In this jsfiddle there's a line with a lineWidth of 1.



ctx.lineWidth = 1;

However the line is 2px thick when it's drawn on the canvas, how do you create a 1px thick line.

I could draw a rectangle (with 1px height) however I want the line to also work on diagonals. So how do you get this line to be 1px high?


  • 3
    hey i never worked with canvases but if on 1px it is giving output of 2px then you can instead try 1/2px to get 1px high! Dec 14, 2012 at 13:13

8 Answers 8


Canvas calculates from the half of a pixel


So starting at a half will fix it.

var can = document.getElementById('canvas1');
var ctx = can.getContext('2d');

ctx.lineWidth = 1;

// linear gradient from start to end of line
var grad = ctx.createLinearGradient(50, 150, 150, 150);
grad.addColorStop(0, "red");
grad.addColorStop(1, "green");

ctx.strokeStyle = grad;

ctx.moveTo(50, 150.5);
ctx.lineTo(150, 150.5);

<canvas id="canvas1" width="500" height="500"></canvas>http://jsfiddle.net/9bMPD/http://jsfiddle.net/9bMPD/

This answer explains why it works that way.

  • 1
    When you realize that you should have take your time to read the docs before coding. Thanks a lot @FerryKobus
    – Bludwarf
    May 5, 2015 at 15:32
  • 4
    Still useful to me in 2018. Here’s a simple fix without having to make the adjustments: context.translate(.5,.5); to offset everything by half a pixel. After doing what needs to be done, context.setTransform(1, 0, 0, 1, 0, 0); to restore the offset.
    – Manngo
    Aug 18, 2018 at 11:37
  • 5
    Thanks for the links. I use it in the following way: ctx.moveTo(~~x + .5, ~~y + .5); where ~~ removes all decimals and + .5, well, it adds a half pixel so the line is always aligned well. With this, I can also set my lineWidth to 1. Oct 1, 2018 at 9:44

You can also translate by half a pixel in the X and Y directions and then use whole values for your coordinates (you may need to round them in some cases):

context.translate(0.5, 0.5)


Keep in mind that if you resize your canvas the translate will be reset - so you'll have to translate again.

You can read about the translate function and how to use it here:


This answer explains why it works that way.

  • 2
    this is a much underrated answer, thanks for sharing!
    – magritte
    Oct 23, 2015 at 8:26
  • @Richard, Wow, this is genius. Any drawbacks from this approach?
    – Pacerier
    Aug 20, 2016 at 3:21
  • Not that I know of. This is what I use with my RGraph library ( www.rgraph.net ). The fact that you have to translate again if you do a transformation is a bit annoying - but they're not often done I guess.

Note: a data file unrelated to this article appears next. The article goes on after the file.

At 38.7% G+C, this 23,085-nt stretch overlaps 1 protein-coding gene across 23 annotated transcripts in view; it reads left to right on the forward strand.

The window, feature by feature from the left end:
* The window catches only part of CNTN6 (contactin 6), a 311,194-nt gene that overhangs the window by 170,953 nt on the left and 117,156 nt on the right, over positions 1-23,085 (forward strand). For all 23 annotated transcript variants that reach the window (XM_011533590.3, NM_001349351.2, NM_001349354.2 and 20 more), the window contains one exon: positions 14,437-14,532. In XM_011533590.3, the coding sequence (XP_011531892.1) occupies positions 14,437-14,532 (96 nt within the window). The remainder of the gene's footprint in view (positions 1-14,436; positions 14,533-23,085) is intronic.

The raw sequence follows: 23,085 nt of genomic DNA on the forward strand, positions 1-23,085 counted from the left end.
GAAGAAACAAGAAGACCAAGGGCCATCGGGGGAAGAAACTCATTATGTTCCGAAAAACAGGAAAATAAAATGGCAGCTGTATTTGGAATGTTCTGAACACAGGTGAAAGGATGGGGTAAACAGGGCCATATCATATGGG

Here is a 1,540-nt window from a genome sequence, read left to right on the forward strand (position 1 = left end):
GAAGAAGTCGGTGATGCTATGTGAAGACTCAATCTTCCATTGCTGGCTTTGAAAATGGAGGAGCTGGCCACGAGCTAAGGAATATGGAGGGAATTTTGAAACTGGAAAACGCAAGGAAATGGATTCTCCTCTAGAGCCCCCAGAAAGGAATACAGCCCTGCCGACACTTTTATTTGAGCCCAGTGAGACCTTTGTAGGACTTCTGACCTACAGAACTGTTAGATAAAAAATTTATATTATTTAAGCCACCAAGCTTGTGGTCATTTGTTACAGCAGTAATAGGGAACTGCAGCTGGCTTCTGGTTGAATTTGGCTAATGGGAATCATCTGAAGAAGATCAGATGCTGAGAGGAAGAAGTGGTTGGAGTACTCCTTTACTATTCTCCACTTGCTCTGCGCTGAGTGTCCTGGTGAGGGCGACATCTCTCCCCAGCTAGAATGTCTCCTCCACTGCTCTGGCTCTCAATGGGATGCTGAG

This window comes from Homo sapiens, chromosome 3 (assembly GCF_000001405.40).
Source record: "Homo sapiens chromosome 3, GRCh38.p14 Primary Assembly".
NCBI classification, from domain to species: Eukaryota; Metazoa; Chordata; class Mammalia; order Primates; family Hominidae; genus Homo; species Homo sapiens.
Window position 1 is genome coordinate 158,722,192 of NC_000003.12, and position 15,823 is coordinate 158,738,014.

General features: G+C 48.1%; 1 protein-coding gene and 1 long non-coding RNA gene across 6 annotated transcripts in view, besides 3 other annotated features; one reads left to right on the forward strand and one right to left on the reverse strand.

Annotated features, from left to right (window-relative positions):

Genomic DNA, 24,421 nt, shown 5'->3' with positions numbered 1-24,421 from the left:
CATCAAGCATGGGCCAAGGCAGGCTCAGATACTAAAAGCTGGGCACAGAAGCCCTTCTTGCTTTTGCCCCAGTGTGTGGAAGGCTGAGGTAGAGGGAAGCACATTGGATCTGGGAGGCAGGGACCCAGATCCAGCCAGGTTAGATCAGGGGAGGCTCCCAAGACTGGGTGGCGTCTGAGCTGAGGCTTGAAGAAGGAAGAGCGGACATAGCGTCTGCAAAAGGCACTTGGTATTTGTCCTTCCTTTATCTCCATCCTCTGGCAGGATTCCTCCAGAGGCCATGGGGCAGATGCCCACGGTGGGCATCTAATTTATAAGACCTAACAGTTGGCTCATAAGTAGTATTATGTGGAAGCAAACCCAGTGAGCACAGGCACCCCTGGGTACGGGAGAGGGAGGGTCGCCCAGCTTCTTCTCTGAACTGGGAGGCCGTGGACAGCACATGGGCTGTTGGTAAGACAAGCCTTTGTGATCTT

– Richard
    Aug 20, 2016 at 7:46
  • 1
    Yes, but 0.5 is not a size of the pixel for some screens. You should use the pixel ratio.
    – Ievgen
    Jul 11, 2019 at 22:00

Or as this answer states, to get a width of 1, you need to start at a half pixel.



  • Use half of the pixel ratio instead of 0.5 to support all resolutions.
    – Ievgen
    Jul 11, 2019 at 22:13

For me, only a combination of different 'pixel perfect' techniques helped to archive the results:

  1. Get and scale canvas with the pixel ratio:

    pixelRatio = window.devicePixelRatio/ctx.backingStorePixelRatio

  2. Scale the canvas on the resize (avoid canvas default stretch scaling).

  3. multiple the lineWidth with pixelRatio to find proper 'real' pixel line thickness:

    context.lineWidth = thickness * pixelRatio;

  4. Check whether the thickness of the line is odd or even. add half of the pixelRatio to the line position for the odd thickness values.

    x = x + pixelRatio/2;

The odd line will be placed in the middle of the pixel. The line above is used to move it a little bit.

function getPixelRatio(context) {
  dpr = window.devicePixelRatio || 1,
    bsr = context.webkitBackingStorePixelRatio ||
    context.mozBackingStorePixelRatio ||
    context.msBackingStorePixelRatio ||
    context.oBackingStorePixelRatio ||
    context.backingStorePixelRatio || 1;

  return dpr / bsr;

var canvas = document.getElementById('canvas');
var context = canvas.getContext("2d");
var pixelRatio = getPixelRatio(context);
var initialWidth = canvas.clientWidth * pixelRatio;